A well-researched, entertaining story of one of history’s forgotten standouts.




Townsley’s debut biography tells the story of Steve Hannagan, who rose from humble Midwestern beginnings to pursue an illustrious career in public relations in Miami, eventually becoming known as the “prince of the press agents.”

Hannagan was born in 1899 in a rough section of Lafayette, Indiana. He grew up poor but fastidious, often wearing formal shirts and ties while managing to avoid typical boyhood scuffles. In high school, he talked his way into a reporting job at the local newspaper and quickly became sports editor. He parlayed this experience into a stint with the Indianapolis Star, and from there, he got into the advertising industry, where his savvy and assertiveness were a perfect fit. His campaign for the Indianapolis Motor Speedway made the struggling venue famous. He also ran successful publicity campaigns for the cities of Miami Beach; Sun Valley, Idaho; and Las Vegas as well as Republican presidential candidates between 1940 and 1952 and even Coca-Cola. The key to his success was his fealty to “the Hannagan Way,” a credo of best practices, good instincts, and life lessons that guided all of his business dealings. Townsley explores the details of Hannagan’s life and times, emphasizing his charm, creativity, work ethic, and devotion to truth. One of the best stories here involves Hannagan’s efforts to persuade Al Capone to move out of Miami Beach, as residents feared that the gangster’s presence would compromise their safety—and depress property values. Hannagan is shown to have treated everyone with respect, from a low-ranking clerk in his ad agency to such famous figures as Henry Ford, Jack Dempsey, and Walter Winchell. Throughout, Townsley makes it clear that Hannagan wasn’t simply a nice guy; the author also shows how his subject’s considerate treatment of others gave him a competitive edge. The author also evokes 1930s and ’40s America with particular precision and skill. This makes it surprising, however, that the book’s editing is occasionally uneven; some photos lack captions, and the bibliography’s excessively long website addresses can be daunting.

A well-researched, entertaining story of one of history’s forgotten standouts.

Pub Date: June 18, 2018

ISBN: 978-1-4575-6371-3

Page Count: 359

Publisher: Dog Ear Publishing

Review Posted Online: July 27, 2018

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This early reader is an excellent introduction to the March on Washington in 1963 and the important role in the march played by Martin Luther King Jr. Ruffin gives the book a good, dramatic start: “August 28, 1963. It is a hot summer day in Washington, D.C. More than 250,00 people are pouring into the city.” They have come to protest the treatment of African-Americans here in the US. With stirring original artwork mixed with photographs of the events (and the segregationist policies in the South, such as separate drinking fountains and entrances to public buildings), Ruffin writes of how an end to slavery didn’t mark true equality and that these rights had to be fought for—through marches and sit-ins and words, particularly those of Dr. King, and particularly on that fateful day in Washington. Within a year the Civil Rights Act of 1964 had been passed: “It does not change everything. But it is a beginning.” Lots of visual cues will help new readers through the fairly simple text, but it is the power of the story that will keep them turning the pages. (Easy reader. 6-8)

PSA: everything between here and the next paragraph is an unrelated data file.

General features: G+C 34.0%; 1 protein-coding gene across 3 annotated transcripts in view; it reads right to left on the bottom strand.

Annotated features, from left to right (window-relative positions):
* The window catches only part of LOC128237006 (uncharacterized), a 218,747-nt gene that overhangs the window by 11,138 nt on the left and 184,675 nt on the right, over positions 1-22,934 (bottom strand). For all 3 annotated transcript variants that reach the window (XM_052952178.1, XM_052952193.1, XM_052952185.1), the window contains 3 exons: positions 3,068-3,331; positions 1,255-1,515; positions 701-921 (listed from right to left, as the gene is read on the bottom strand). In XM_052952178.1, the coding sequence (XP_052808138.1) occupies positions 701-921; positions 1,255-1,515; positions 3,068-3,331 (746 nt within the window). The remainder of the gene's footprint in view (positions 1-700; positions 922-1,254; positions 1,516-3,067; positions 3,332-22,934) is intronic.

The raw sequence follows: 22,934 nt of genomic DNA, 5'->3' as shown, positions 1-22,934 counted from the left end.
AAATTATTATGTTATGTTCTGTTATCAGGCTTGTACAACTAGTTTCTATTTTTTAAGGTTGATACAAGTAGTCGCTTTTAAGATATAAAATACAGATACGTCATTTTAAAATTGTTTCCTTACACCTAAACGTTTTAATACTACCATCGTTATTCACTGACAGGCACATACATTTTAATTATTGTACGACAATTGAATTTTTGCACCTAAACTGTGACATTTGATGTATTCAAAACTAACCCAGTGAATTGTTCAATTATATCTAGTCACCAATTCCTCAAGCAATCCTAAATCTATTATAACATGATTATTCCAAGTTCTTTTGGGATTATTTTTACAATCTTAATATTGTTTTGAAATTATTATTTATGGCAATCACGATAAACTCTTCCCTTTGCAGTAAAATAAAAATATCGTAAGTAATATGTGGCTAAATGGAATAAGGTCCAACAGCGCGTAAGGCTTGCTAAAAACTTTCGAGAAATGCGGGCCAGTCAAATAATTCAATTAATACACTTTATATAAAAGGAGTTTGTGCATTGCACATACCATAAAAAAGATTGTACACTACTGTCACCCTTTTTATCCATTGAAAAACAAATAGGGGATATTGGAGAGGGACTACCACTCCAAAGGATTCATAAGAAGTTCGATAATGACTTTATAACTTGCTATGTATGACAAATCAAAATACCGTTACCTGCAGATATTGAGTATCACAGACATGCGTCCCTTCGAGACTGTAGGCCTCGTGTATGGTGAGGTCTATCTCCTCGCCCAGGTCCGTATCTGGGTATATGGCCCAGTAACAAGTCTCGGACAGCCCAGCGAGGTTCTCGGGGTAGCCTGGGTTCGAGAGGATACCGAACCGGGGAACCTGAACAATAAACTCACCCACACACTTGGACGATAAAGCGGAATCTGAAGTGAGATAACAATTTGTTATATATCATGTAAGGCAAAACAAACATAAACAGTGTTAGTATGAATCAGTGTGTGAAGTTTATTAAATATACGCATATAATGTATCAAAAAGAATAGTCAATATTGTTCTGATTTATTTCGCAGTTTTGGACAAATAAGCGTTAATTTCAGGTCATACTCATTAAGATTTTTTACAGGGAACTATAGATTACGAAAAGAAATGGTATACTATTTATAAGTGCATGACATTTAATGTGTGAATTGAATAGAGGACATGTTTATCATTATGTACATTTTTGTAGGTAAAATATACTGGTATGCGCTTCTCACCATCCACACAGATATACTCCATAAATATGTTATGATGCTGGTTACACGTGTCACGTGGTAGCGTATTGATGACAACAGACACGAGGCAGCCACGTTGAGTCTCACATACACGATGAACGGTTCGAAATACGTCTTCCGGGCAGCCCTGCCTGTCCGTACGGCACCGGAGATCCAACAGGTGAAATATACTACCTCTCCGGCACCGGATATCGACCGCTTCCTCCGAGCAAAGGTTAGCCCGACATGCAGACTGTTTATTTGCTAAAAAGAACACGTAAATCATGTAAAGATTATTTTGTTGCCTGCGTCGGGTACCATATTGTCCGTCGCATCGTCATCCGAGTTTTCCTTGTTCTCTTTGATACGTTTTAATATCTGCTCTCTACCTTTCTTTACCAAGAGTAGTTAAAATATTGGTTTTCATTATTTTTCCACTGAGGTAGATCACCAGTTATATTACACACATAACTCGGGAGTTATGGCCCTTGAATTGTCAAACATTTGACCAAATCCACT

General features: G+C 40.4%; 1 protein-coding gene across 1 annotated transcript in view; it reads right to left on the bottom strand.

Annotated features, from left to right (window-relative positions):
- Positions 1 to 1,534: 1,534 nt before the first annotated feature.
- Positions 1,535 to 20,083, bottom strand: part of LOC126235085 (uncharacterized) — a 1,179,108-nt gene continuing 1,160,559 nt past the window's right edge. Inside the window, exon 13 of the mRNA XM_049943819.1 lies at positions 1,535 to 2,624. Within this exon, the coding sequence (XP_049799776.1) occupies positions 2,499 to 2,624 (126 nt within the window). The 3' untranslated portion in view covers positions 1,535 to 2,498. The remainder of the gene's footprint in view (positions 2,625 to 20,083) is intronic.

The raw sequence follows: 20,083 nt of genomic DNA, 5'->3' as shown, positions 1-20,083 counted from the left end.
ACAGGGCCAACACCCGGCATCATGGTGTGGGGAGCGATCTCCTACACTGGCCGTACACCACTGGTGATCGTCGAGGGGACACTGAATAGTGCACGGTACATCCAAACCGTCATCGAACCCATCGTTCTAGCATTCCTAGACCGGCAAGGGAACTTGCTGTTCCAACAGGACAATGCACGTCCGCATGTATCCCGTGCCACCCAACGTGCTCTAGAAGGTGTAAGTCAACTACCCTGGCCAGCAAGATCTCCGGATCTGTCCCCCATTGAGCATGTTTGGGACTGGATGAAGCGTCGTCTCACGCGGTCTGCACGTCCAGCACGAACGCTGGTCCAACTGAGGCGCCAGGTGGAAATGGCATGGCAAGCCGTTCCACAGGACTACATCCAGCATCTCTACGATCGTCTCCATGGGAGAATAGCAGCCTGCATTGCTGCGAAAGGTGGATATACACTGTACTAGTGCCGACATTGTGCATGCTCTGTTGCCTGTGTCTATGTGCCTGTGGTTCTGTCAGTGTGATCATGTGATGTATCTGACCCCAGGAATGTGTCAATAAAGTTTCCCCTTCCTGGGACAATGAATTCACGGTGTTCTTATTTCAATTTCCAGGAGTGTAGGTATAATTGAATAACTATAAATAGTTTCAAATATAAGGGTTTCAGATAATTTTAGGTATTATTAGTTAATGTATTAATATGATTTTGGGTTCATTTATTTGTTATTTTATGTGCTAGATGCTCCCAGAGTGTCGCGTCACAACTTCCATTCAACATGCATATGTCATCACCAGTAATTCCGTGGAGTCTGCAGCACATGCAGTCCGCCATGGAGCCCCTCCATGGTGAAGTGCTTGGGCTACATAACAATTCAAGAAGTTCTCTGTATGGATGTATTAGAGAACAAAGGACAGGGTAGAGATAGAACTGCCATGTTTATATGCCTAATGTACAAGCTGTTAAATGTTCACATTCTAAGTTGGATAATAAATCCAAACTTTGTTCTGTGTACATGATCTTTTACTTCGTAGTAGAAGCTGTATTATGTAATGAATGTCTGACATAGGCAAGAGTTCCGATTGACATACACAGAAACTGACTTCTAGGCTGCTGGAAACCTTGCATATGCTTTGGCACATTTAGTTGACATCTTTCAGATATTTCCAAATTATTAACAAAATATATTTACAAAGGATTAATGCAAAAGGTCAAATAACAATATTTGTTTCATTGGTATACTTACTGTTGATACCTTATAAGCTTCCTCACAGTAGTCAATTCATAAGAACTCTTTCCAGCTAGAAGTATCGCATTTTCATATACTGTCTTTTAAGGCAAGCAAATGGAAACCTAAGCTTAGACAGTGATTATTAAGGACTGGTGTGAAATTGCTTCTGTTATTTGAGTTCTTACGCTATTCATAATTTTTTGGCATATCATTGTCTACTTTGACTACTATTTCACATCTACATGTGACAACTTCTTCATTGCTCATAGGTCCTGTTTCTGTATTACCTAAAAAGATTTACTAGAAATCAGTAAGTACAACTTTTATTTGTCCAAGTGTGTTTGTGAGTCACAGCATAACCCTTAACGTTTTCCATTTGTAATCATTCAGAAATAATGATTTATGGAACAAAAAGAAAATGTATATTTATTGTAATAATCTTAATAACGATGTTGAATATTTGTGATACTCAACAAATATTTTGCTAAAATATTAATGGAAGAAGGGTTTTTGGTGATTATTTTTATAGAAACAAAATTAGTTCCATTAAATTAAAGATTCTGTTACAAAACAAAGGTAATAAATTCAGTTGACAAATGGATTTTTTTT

Pub Date: Jan. 1, 2001

ISBN: 0-448-42421-5

Page Count: 48

Publisher: Grosset & Dunlap

Review Posted Online: May 20, 2010

Kirkus Reviews Issue: Dec. 1, 2000

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Noted jazz and pop record producer Thiele offers a chatty autobiography. Aided by record-business colleague Golden, Thiele traces his career from his start as a ``pubescent, novice jazz record producer'' in the 1940s through the '50s, when he headed Coral, Dot, and Roulette Records, and the '60s, when he worked for ABC and ran the famous Impulse! jazz label. At Coral, Thiele championed the work of ``hillbilly'' singer Buddy Holly, although the only sessions he produced with Holly were marred by saccharine strings. The producer specialized in more mainstream popsters like the irrepressibly perky Teresa Brewer (who later became his fourth wife) and the bubble-machine muzak-meister Lawrence Welk. At Dot, Thiele was instrumental in recording Jack Kerouac's famous beat- generation ramblings to jazz accompaniment (recordings that Dot's president found ``pornographic''), while also overseeing a steady stream of pop hits. He then moved to the Mafia-controlled Roulette label, where he observed the ``silk-suited, pinky-ringed'' entourage who frequented the label's offices. Incredibly, however, Thiele remembers the famously hard-nosed Morris Levy, who ran the label and was eventually convicted of extortion, as ``one of the kindest, most warm-hearted, and classiest music men I have ever known.'' At ABC/Impulse!, Thiele oversaw the classic recordings of John Coltrane, although he is the first to admit that Coltrane essentially produced his own sessions. Like many producers of the day, Thiele participated in the ownership of publishing rights to some of the songs he recorded; he makes no apology for this practice, which he calls ``entirely appropriate and without any ethical conflicts.'' A pleasant, if not exactly riveting, memoir that will be of most interest to those with a thirst for cocktail-hour stories of the record biz. (25 halftones, not seen)

Pub Date: May 1, 1995

ISBN: 0-19-508629-4

Page Count: 224

Publisher: Oxford Univ.

Review Posted Online: May 20, 2010

Kirkus Reviews Issue: March 1, 1995

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